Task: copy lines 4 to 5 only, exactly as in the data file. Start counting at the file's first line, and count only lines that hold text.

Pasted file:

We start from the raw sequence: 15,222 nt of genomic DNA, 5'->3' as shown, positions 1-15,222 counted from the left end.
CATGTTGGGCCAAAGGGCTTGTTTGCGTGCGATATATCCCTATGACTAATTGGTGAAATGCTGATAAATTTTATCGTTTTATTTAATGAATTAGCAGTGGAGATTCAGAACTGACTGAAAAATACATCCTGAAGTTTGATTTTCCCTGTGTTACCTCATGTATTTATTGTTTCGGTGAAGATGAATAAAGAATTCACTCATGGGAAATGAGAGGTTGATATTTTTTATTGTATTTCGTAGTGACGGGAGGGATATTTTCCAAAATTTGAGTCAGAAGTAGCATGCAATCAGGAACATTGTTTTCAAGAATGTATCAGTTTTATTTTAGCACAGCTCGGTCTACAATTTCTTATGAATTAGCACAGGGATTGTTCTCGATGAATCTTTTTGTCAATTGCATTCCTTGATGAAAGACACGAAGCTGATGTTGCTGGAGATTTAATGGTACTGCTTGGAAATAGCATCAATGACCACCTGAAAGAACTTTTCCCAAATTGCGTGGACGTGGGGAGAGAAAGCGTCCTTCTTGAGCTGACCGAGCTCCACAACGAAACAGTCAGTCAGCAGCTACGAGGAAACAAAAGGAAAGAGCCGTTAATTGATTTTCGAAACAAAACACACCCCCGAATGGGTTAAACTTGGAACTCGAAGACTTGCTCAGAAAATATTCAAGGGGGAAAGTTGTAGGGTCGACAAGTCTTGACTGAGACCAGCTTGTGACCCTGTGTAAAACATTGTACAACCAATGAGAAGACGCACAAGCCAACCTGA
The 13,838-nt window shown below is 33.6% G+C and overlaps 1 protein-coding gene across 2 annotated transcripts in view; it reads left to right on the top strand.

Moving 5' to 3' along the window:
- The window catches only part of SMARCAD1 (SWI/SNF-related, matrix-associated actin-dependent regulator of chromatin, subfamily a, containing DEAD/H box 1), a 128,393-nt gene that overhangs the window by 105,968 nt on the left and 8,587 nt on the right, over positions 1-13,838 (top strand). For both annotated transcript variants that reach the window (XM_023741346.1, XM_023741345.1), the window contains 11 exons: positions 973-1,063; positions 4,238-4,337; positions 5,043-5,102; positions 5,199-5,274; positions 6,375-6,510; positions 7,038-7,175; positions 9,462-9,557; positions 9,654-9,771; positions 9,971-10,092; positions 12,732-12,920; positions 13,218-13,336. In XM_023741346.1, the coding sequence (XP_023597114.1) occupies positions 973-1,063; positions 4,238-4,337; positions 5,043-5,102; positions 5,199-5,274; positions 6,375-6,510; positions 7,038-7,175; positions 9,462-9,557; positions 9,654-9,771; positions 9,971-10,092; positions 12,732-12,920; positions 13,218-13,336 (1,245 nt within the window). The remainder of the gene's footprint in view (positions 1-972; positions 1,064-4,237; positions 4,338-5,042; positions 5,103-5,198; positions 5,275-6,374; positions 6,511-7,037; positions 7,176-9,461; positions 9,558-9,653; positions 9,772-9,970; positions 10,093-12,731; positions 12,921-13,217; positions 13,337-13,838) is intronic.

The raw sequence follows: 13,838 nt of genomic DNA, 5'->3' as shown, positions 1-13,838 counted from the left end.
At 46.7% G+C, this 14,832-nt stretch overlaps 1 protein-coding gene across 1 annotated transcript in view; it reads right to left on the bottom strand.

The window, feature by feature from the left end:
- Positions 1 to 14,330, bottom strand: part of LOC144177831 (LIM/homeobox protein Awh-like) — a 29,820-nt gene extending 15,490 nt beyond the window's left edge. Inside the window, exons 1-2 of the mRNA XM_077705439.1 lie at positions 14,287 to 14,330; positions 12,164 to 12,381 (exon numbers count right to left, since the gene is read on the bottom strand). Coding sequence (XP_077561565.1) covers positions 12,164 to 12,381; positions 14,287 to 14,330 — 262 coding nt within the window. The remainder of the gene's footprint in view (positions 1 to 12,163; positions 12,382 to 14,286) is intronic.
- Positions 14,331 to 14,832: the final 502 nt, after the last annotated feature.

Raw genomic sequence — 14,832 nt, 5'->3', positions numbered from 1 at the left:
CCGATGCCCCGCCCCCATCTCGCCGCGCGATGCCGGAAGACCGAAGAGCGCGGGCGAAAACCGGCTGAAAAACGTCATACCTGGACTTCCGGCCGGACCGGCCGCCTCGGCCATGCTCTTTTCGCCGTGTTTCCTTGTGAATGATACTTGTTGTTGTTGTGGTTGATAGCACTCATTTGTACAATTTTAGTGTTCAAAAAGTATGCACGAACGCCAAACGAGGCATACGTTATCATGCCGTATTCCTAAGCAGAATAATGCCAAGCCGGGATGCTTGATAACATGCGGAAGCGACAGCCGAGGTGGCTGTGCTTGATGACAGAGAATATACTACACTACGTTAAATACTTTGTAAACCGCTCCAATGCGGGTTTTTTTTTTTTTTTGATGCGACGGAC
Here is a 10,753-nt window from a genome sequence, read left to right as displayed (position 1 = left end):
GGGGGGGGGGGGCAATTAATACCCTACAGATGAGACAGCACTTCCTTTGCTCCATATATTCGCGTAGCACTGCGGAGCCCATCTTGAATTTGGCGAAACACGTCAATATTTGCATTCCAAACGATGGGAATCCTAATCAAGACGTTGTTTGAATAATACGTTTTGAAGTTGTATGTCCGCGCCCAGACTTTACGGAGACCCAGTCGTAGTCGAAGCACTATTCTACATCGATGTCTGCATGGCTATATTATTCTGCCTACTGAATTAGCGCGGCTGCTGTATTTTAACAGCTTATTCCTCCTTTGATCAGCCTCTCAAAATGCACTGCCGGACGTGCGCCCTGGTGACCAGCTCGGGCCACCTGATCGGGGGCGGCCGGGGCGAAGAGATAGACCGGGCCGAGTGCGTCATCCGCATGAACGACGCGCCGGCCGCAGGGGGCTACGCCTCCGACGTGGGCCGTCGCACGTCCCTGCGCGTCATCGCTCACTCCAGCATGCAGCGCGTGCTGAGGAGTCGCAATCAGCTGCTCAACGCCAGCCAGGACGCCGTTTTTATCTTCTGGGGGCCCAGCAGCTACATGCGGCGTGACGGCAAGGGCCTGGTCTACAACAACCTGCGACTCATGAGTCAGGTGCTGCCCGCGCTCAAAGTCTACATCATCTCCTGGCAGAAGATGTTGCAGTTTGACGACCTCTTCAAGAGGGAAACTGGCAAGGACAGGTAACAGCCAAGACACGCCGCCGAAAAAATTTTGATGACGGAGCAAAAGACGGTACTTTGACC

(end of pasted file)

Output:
Moving 5' to 3' along the window:
- The window catches only part of SMARCAD1 (SWI/SNF-related, matrix-associated actin-dependent regulator of chromatin, subfamily a, containing DEAD/H box 1), a 128,393-nt gene that overhangs the window by 105,968 nt on the left and 8,587 nt on the right, over positions 1-13,838 (top strand). For both annotated transcript variants that reach the window (XM_023741346.1, XM_023741345.1), the window contains 11 exons: positions 973-1,063; positions 4,238-4,337; positions 5,043-5,102; positions 5,199-5,274; positions 6,375-6,510; positions 7,038-7,175; positions 9,462-9,557; positions 9,654-9,771; positions 9,971-10,092; positions 12,732-12,920; positions 13,218-13,336. In XM_023741346.1, the coding sequence (XP_023597114.1) occupies positions 973-1,063; positions 4,238-4,337; positions 5,043-5,102; positions 5,199-5,274; positions 6,375-6,510; positions 7,038-7,175; positions 9,462-9,557; positions 9,654-9,771; positions 9,971-10,092; positions 12,732-12,920; positions 13,218-13,336 (1,245 nt within the window). The remainder of the gene's footprint in view (positions 1-972; positions 1,064-4,237; positions 4,338-5,042; positions 5,103-5,198; positions 5,275-6,374; positions 6,511-7,037; positions 7,176-9,461; positions 9,558-9,653; positions 9,772-9,970; positions 10,093-12,731; positions 12,921-13,217; positions 13,337-13,838) is intronic.